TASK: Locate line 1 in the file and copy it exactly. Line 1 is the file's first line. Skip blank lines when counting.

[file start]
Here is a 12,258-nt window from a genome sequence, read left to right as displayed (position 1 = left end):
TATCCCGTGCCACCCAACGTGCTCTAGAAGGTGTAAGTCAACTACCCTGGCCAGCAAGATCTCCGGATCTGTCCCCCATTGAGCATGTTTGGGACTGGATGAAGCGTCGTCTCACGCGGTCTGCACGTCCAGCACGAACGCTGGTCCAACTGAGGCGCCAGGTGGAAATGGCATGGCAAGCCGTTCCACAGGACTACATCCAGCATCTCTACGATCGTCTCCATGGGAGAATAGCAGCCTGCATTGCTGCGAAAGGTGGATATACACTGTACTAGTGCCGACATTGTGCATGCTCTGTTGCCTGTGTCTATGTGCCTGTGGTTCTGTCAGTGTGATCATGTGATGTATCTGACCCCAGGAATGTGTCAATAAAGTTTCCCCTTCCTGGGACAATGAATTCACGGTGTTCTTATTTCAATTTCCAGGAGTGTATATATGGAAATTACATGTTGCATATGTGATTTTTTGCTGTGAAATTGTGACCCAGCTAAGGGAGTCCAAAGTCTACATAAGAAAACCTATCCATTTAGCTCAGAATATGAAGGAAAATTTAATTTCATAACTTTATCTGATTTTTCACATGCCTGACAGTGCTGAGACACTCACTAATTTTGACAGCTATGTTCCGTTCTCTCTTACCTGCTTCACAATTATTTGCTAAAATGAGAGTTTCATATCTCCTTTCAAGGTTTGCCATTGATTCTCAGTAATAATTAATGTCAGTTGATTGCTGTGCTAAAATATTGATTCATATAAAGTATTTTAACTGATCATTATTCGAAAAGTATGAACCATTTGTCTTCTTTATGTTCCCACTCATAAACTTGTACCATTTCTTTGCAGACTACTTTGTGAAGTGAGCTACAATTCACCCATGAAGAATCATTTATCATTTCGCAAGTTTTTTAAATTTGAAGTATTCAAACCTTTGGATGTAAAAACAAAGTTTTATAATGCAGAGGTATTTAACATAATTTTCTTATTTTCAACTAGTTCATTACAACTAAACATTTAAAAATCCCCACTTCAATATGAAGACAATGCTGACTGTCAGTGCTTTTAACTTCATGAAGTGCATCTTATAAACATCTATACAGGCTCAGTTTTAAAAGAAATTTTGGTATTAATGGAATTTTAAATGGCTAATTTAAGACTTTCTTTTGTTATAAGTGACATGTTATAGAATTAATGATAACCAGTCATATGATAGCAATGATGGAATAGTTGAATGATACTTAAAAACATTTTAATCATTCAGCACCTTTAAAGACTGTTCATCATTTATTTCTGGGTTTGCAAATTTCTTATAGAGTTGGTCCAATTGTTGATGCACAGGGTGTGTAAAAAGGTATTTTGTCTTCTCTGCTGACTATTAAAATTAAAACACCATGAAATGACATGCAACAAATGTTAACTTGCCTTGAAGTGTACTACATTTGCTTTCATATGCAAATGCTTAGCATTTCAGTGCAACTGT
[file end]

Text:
Here is a 12,258-nt window from a genome sequence, read left to right as displayed (position 1 = left end):